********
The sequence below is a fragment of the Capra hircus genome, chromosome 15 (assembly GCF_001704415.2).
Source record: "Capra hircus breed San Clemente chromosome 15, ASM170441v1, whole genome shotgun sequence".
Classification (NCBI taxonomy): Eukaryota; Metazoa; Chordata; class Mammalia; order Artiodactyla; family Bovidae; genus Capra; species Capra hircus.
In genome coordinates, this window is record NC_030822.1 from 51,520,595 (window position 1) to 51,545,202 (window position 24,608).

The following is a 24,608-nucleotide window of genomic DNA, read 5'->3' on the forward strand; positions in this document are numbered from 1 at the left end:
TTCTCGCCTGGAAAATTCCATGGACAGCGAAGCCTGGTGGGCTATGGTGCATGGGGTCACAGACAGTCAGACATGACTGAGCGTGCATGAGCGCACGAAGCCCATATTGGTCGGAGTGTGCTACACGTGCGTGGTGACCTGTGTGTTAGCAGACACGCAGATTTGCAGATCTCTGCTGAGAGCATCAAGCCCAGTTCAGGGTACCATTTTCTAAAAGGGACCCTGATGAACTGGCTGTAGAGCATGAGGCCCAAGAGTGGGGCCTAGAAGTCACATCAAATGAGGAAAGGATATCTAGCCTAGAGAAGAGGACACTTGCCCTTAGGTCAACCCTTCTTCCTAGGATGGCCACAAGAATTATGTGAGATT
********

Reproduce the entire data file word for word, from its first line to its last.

The sequence below is a fragment of the Capra hircus genome, chromosome 15 (assembly GCF_001704415.2).
Source record: "Capra hircus breed San Clemente chromosome 15, ASM170441v1, whole genome shotgun sequence".
Classification (NCBI taxonomy): Eukaryota; Metazoa; Chordata; class Mammalia; order Artiodactyla; family Bovidae; genus Capra; species Capra hircus.
In genome coordinates, this window is record NC_030822.1 from 51,520,595 (window position 1) to 51,545,202 (window position 24,608).

The following is a 24,608-nucleotide window of genomic DNA, read 5'->3' on the forward strand; positions in this document are numbered from 1 at the left end:
TTCTCGCCTGGAAAATTCCATGGACAGCGAAGCCTGGTGGGCTATGGTGCATGGGGTCACAGACAGTCAGACATGACTGAGCGTGCATGAGCGCACGAAGCCCATATTGGTCGGAGTGTGCTACACGTGCGTGGTGACCTGTGTGTTAGCAGACACGCAGATTTGCAGATCTCTGCTGAGAGCATCAAGCCCAGTTCAGGGTACCATTTTCTAAAAGGGACCCTGATGAACTGGCTGTAGAGCATGAGGCCCAAGAGTGGGGCCTAGAAGTCACATCAAATGAGGAAAGGATATCTAGCCTAGAGAAGAGGACACTTGCCCTTAGGTCAACCCTTCTTCCTAGGATGGCCACAAGAATTATGTGAGATT